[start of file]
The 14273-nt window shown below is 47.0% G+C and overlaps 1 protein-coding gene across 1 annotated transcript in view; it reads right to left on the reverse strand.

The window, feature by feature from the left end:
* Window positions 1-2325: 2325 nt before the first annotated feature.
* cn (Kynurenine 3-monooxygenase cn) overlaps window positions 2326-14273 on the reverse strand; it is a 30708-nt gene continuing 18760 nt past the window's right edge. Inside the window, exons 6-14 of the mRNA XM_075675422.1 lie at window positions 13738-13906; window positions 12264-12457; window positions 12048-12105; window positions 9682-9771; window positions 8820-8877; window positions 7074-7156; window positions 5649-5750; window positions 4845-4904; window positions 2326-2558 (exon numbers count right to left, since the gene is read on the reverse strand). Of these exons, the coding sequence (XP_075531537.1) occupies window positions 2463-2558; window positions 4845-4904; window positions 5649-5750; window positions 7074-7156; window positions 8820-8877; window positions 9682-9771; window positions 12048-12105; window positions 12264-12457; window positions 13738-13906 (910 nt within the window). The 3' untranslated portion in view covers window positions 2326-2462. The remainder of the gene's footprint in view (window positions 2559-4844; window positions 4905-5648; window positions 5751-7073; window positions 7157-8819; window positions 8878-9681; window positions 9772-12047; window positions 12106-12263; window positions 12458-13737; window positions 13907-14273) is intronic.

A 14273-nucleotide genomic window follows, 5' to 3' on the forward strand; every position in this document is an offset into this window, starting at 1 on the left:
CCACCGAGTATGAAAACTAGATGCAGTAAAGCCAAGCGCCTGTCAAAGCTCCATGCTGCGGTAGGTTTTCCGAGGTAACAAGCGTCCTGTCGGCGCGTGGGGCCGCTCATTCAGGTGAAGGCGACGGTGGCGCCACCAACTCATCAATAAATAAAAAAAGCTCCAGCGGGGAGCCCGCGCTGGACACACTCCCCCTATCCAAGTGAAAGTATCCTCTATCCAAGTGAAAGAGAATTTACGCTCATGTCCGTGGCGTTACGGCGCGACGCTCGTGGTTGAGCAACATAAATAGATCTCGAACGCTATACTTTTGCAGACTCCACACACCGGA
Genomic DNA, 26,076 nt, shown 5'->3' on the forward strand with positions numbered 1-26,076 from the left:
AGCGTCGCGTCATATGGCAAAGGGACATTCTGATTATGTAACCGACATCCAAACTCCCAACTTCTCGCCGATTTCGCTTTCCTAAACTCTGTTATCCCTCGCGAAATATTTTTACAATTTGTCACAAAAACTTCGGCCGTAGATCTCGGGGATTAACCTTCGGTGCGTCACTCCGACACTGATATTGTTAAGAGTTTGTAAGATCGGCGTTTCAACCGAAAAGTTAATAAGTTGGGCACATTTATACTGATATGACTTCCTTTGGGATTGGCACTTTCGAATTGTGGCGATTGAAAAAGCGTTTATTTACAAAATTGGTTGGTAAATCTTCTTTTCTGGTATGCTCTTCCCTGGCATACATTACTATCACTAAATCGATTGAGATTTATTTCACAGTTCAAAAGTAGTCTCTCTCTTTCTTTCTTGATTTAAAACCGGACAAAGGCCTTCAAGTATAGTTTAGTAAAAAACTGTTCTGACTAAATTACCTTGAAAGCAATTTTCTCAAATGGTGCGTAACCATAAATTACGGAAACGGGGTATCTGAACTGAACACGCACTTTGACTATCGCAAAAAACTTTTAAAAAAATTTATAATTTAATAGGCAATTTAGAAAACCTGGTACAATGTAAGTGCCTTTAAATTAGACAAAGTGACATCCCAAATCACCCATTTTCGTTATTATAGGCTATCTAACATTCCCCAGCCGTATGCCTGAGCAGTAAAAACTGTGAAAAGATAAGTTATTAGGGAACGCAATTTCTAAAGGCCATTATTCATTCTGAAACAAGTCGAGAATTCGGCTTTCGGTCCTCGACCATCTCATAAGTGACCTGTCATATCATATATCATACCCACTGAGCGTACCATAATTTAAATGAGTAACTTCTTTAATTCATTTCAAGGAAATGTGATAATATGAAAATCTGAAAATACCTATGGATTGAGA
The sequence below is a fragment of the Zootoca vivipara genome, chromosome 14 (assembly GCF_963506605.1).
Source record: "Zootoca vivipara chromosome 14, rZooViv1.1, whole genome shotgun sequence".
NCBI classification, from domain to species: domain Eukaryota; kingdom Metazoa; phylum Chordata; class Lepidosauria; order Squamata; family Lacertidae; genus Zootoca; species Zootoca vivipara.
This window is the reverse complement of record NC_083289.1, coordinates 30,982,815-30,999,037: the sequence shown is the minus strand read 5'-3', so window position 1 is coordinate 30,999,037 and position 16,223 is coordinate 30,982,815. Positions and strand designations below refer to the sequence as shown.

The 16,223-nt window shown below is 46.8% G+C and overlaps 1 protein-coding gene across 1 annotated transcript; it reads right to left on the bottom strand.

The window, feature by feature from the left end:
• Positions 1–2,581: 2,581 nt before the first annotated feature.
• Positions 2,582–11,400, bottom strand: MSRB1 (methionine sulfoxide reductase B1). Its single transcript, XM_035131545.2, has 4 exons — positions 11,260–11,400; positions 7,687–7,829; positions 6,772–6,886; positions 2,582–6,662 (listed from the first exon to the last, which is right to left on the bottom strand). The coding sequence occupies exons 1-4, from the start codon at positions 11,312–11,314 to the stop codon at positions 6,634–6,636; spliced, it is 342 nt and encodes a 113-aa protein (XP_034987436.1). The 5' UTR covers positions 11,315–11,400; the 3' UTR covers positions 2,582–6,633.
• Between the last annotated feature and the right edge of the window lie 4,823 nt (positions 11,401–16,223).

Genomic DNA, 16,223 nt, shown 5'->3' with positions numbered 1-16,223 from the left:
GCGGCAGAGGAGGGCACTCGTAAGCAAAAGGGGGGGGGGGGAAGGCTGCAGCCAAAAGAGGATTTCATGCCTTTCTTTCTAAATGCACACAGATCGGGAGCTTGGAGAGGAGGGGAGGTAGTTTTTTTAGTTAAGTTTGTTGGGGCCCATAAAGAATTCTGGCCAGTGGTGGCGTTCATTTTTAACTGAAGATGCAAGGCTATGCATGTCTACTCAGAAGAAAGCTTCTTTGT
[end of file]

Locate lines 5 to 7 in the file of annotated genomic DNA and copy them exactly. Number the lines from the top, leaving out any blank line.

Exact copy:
A 14273-nucleotide genomic window follows, 5' to 3' on the forward strand; every position in this document is an offset into this window, starting at 1 on the left:
CCACCGAGTATGAAAACTAGATGCAGTAAAGCCAAGCGCCTGTCAAAGCTCCATGCTGCGGTAGGTTTTCCGAGGTAACAAGCGTCCTGTCGGCGCGTGGGGCCGCTCATTCAGGTGAAGGCGACGGTGGCGCCACCAACTCATCAATAAATAAAAAAAGCTCCAGCGGGGAGCCCGCGCTGGACACACTCCCCCTATCCAAGTGAAAGTATCCTCTATCCAAGTGAAAGAGAATTTACGCTCATGTCCGTGGCGTTACGGCGCGACGCTCGTGGTTGAGCAACATAAATAGATCTCGAACGCTATACTTTTGCAGACTCCACACACCGGA
Genomic DNA, 26,076 nt, shown 5'->3' on the forward strand with positions numbered 1-26,076 from the left: